Posted By Daniel Greenfield On October 22, 2013 @ 12:56 am
Obama does many things. He prevaricates, manipulates, defrauds, abuses and usurps. But one thing that he does not do is compromise.
Any strategy built on forcing Obama to compromise is inherently flawed. He may occasionally throw Republicans a tiny bone to make them feel better about giving in, but only as long as his is the only plate with meat on it.
Obama never compromises because he has never really lost. He has been insulated from defeat by his fanaticism, his arrogance and his media… and by Republican incompetence.
Obama can only be beaten on his own terms. He can’t be beaten legislatively or judicially as long as he wields executive powers whose limits he refuses to accept. If Congress passes something, he can and will choose to ignore it. If the Supreme Court strikes something down, he will do it anyway.
That is why Justice Roberts, like so many other conservatives, blinked in a confrontation with Obama and chose to preserve the system while legalizing ObamaCare, rather than see ObamaCare implemented anyway while the system of checks and balances was trashed.
The Roberts mistake is the same one that Congressional Republicans have made in their games of chicken with Obama. They have chosen to preserve the system, whether it’s the political system, the economic system or any other part of the status quo, over defeating Obama.
In a game of chicken with a man who cares nothing for the status quo that impulse to conserve has become their fatal weakness. They may gamble, but they never gamble everything because they see themselves as custodians of a political system, a legal traditional and a national heritage.
Obama, who has no concern or use for any of those things, always comes to the table prepared to gamble everything. And it is hard to beat a man at a political game within a system of rules when he cares nothing for those rules.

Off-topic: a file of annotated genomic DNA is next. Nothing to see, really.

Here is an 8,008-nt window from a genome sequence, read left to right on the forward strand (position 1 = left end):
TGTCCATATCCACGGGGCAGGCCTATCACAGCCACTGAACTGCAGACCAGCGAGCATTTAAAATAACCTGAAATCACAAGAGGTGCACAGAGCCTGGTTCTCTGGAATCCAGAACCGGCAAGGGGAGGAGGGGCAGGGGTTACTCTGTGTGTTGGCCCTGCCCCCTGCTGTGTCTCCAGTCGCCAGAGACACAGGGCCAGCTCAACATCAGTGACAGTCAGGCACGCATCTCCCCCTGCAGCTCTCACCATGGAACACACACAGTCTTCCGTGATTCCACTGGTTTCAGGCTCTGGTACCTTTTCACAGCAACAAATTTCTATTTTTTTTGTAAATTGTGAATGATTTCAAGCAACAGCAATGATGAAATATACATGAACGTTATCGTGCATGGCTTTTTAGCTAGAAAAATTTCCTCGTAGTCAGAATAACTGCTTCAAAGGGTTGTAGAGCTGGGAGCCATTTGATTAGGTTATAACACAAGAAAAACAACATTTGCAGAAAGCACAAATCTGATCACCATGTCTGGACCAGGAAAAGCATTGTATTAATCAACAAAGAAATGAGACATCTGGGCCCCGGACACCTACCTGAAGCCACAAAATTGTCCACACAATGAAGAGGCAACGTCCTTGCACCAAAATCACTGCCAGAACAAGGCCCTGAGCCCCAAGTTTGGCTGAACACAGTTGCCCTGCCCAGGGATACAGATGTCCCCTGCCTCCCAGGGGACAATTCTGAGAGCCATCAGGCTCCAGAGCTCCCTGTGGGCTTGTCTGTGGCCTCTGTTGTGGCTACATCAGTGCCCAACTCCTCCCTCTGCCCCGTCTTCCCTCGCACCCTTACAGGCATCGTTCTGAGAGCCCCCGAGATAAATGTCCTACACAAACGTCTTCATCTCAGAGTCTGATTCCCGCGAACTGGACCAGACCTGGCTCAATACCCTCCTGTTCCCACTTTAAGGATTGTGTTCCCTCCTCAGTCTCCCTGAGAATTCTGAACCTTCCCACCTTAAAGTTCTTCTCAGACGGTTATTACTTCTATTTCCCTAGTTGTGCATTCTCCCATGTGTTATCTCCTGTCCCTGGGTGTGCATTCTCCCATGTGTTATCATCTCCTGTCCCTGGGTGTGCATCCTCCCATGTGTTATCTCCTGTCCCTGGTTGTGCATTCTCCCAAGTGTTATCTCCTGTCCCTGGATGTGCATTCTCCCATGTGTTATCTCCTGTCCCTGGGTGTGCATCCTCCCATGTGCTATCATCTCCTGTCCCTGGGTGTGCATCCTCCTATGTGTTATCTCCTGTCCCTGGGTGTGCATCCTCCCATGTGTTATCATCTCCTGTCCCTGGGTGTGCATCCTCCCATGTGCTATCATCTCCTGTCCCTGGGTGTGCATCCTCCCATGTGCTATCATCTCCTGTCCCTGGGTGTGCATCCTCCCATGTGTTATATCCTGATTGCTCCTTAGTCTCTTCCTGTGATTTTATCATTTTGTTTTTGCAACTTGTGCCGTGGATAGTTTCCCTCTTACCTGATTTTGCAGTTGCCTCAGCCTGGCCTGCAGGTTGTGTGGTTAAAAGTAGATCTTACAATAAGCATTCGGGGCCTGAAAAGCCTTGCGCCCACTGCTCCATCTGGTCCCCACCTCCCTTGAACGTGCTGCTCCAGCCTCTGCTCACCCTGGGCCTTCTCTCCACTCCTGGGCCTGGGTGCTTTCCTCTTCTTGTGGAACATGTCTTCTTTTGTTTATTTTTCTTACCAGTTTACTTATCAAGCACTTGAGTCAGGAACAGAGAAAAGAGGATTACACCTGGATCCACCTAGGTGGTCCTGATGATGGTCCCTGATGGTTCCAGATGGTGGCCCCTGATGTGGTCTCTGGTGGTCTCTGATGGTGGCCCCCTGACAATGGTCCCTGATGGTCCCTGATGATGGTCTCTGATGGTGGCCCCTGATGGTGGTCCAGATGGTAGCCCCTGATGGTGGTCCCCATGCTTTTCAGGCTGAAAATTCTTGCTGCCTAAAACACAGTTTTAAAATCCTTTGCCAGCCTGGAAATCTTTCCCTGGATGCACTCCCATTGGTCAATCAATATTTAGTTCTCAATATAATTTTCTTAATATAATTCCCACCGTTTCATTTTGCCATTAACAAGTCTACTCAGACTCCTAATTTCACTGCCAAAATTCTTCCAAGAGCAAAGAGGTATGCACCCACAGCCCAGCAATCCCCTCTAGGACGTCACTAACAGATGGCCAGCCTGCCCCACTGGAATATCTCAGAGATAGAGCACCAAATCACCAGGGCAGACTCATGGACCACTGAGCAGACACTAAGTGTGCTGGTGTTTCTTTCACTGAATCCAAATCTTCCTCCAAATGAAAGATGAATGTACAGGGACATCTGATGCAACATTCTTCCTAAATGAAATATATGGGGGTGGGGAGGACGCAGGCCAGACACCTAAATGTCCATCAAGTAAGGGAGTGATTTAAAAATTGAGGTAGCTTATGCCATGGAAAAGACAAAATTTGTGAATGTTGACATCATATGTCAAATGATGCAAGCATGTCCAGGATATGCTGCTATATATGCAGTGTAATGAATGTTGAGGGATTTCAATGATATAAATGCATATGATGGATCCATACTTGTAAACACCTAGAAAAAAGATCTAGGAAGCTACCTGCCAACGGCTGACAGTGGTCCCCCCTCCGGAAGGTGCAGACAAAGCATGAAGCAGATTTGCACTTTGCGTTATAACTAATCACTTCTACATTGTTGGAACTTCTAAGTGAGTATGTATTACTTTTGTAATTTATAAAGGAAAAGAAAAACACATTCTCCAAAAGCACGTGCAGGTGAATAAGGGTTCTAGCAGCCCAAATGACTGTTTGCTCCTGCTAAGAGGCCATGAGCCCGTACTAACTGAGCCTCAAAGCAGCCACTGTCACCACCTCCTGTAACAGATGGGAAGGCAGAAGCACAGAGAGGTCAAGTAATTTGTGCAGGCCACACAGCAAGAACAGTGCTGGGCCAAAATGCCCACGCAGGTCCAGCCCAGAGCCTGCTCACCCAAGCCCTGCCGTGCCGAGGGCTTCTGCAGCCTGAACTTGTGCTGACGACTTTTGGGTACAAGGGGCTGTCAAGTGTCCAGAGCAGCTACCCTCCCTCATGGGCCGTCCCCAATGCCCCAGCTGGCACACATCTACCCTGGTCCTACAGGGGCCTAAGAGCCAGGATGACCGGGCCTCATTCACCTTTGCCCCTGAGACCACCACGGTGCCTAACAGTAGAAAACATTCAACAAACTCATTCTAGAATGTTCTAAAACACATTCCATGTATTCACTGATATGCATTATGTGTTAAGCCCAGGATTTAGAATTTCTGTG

There is only one way to beat Obama and that is on his own terms.
Obama does not see his power in legal terms. The Constitutional limits on his power mean nothing to him. Instead he sees his right to rule in terms of popular will. He isn’t afraid of being on the wrong side of the law, but he is afraid of his agenda being stranded on the wrong side of public opinion.
Unlike Clinton, he reacts less to polls believing correctly that his media allies can help him weather temporary unpopularity. As long as he is moving forward, then he is in control. What he fears is losing that momentum. He fears a Newt Gingrich who will sideline his agenda with a counter-agenda.
The rise of the Tea Party panicked Obama because suddenly there were agendas in the public eye that were not his. He was forced to pivot, briefly, to the deficit. He was forced, uncomfortably, to talk about responsible spending.
The ObamaCare steamroller rolled on, but it was now doomed to be unpopular. The dedicated opposition had crippled it by making it suspect. But it was less the damage to ObamaCare that worried him than the fear of losing the ability to set the public agenda. Without that power, he would have become completely impotent.
But the natural caution of the Republican Party reasserted itself and the lessons of the Tea Party uprising were forgotten. And those lessons were simple.
Obama can only be beaten in the popular arena. In his mind, he derives his power from the bully pulpit. He is a creature of the media age and popularity is his only law and the only verdict that he will accept.